The bill was filed, in part, as a response to last year’s shooting at Noblesville West Middle School where a student shot a teacher and classmate. 

House Committee Approves Bill Making Changes At DCS

Jan 15, 2019
Department of Child Services Director Terry Stigdon addresses a House committee. (Brandon Smith/IPB News)
Brandon Smith

House lawmakers easily advanced a bill out of committee Tuesday that would make changes at the Indiana Department of Child Services.

The bill stems from recommendations by an independent investigation of the agency last year.

While Indianapolis and Bloomington have already created and implemented regulations on electric scooter companies, West Lafayette officials took on the issue of data security in a special meeting Monday night.

New Center Focuses On Social Policy Research

Jan 14, 2019
Breanca Merritt is the director of the new Center for Research on Inclusion and Social Policy. (Photo courtesy of IUPUI)
Jill Sheridan

A new research center will analyze policies and practices related to social factors in Indiana and focus on how disparity impacts the lives of Hoosiers.  

Re-Elected Statewide Officers Sworn In For New Terms

Jan 14, 2019

Indiana’s secretary of state, auditor and treasurer were sworn into office Monday. All three women won re-election bids in November.

Roncalli Counselor Placed on Leave Over Same-Sex Marriage Files Discrimination Charge

Jan 14, 2019

Shelly Fitzgerald, a Roncalli High School guidance counselor, was placed on paid administrative leave last August after her marriage to a woman became public. Now, she’s filed a discrimination claim against the high school and the Archdiocese of Indianapolis.

Fitzgerald took the first step to file a discrimination lawsuit against the Archdiocese of Indianapolis and Roncalli High School last week. Her lawyer David Page says a lawsuit wouldn’t be for personal gain.

Obama-era rules meant to keep farmers from using too many antibiotics seem to be working. According to the Food and Drug Administration, antibiotic sales dropped 33 percent since they went into effect in 2017. That could curb Hoosiers’ resistance to the life-saving drugs.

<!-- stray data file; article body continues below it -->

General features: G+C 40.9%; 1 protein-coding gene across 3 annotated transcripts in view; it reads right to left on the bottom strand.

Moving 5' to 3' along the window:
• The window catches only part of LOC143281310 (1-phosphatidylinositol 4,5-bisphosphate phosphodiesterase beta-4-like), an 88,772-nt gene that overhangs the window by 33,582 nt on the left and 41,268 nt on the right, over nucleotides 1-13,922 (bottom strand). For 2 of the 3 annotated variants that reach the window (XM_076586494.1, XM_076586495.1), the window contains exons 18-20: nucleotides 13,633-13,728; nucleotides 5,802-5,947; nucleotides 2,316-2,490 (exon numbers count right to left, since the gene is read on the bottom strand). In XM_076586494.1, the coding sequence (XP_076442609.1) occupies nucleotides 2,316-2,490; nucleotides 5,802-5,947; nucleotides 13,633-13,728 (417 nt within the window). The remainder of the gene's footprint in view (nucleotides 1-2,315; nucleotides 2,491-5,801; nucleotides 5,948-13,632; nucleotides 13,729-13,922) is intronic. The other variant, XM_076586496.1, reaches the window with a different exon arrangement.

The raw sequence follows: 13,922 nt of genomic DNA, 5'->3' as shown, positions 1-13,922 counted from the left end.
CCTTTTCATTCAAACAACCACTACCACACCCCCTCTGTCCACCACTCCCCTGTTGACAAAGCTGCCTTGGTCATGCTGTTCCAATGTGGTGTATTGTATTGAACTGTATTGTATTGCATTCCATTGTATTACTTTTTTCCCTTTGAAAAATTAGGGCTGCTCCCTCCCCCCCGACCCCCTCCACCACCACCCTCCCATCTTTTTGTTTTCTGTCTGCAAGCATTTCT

Prospective Democratic candidates for municipal races across the state gathered in Indianapolis Saturday for candidate bootcamp. The training is part of a larger strategy to build Indiana’s bench of Democrats.

Indiana has improved some policies to help people with intellectual or developmental disabilities according to a new report.

Indiana is getting millions of dollars in federal funding for early childhood education, and officials say it will help the state strategize to improve early learning programs and access.

(Wikimedia Commons)
Lauren Chapman

Hoosiers who receive food through the Supplemental Nutrition Assistance Program or SNAP will receive February benefits despite the government shutdown.  The USDA directed states to apply and issue benefits early.

Rep. Mara Candelaria Reardon (D-Munster) speaks to reporters in October after a special prosecutor declined to bring charges against Attorney General Curtis Hill. (Brandon Smith/IPB News)
Brandon Smith

A Democratic state lawmaker has filed a series of bills aimed at Attorney General Curtis Hill, who’s accused of inappropriately groping her and three other women.

The work of the 2019 legislative session began in earnest this week as the governor unveiled his budget, lawmakers debated a revenge porn bill, and hate crimes bill advocates launched a new coalition.

Shutdown Worries: What Happens With Food Stamp Benefits?

Jan 11, 2019

The US Department of Agriculture says despite a partial federal government shutdown that will soon be the longest in history, food stamp recipients will receive benefits through February.  But what happens if the shutdown lasts into March?  As IPR’s Chris Hatfield reports, that has some Hoosiers who rely on those benefits worried.

According to The United Way of Delaware County, 21 percent of households in the area are below the poverty line.  Another 27 percent are in a category where one big emergency expense would slide them into poverty.